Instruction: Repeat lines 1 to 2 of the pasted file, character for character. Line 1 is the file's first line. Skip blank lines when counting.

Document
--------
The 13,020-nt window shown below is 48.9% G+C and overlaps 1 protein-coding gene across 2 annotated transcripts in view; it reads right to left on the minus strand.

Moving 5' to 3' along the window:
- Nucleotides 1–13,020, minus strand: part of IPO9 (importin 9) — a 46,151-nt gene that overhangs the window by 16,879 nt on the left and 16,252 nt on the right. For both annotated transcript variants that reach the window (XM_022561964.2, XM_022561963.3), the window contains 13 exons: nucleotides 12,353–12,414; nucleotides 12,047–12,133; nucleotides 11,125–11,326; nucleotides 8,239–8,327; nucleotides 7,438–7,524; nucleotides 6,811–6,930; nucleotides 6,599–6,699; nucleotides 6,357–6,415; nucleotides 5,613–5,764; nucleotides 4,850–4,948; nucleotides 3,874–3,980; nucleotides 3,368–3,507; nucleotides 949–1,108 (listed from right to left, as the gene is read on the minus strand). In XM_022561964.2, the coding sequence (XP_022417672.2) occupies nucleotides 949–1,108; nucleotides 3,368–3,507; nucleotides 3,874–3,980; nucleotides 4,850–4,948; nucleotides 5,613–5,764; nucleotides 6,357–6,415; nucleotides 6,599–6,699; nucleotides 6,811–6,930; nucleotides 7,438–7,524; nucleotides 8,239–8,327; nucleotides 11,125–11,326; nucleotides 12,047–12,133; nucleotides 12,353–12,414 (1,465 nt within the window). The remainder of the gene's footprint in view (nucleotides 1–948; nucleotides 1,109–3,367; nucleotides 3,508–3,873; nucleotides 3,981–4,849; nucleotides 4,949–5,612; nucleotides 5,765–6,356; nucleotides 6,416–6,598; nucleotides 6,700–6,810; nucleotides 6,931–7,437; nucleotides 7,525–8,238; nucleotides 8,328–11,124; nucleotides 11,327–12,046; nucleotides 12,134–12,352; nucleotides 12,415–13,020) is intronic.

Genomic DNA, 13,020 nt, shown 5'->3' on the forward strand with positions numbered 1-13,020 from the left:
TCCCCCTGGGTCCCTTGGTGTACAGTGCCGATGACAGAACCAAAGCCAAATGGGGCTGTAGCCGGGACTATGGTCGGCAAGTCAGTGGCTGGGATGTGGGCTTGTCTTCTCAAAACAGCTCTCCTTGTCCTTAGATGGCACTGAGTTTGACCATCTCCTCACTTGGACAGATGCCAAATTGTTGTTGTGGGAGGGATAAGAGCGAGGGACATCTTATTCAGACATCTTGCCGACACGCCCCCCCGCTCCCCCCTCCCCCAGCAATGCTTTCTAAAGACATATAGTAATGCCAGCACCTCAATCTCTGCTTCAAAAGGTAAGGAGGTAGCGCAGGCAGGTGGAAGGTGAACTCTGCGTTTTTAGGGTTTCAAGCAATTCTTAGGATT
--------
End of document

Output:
The 13,020-nt window shown below is 48.9% G+C and overlaps 1 protein-coding gene across 2 annotated transcripts in view; it reads right to left on the minus strand.

Moving 5' to 3' along the window: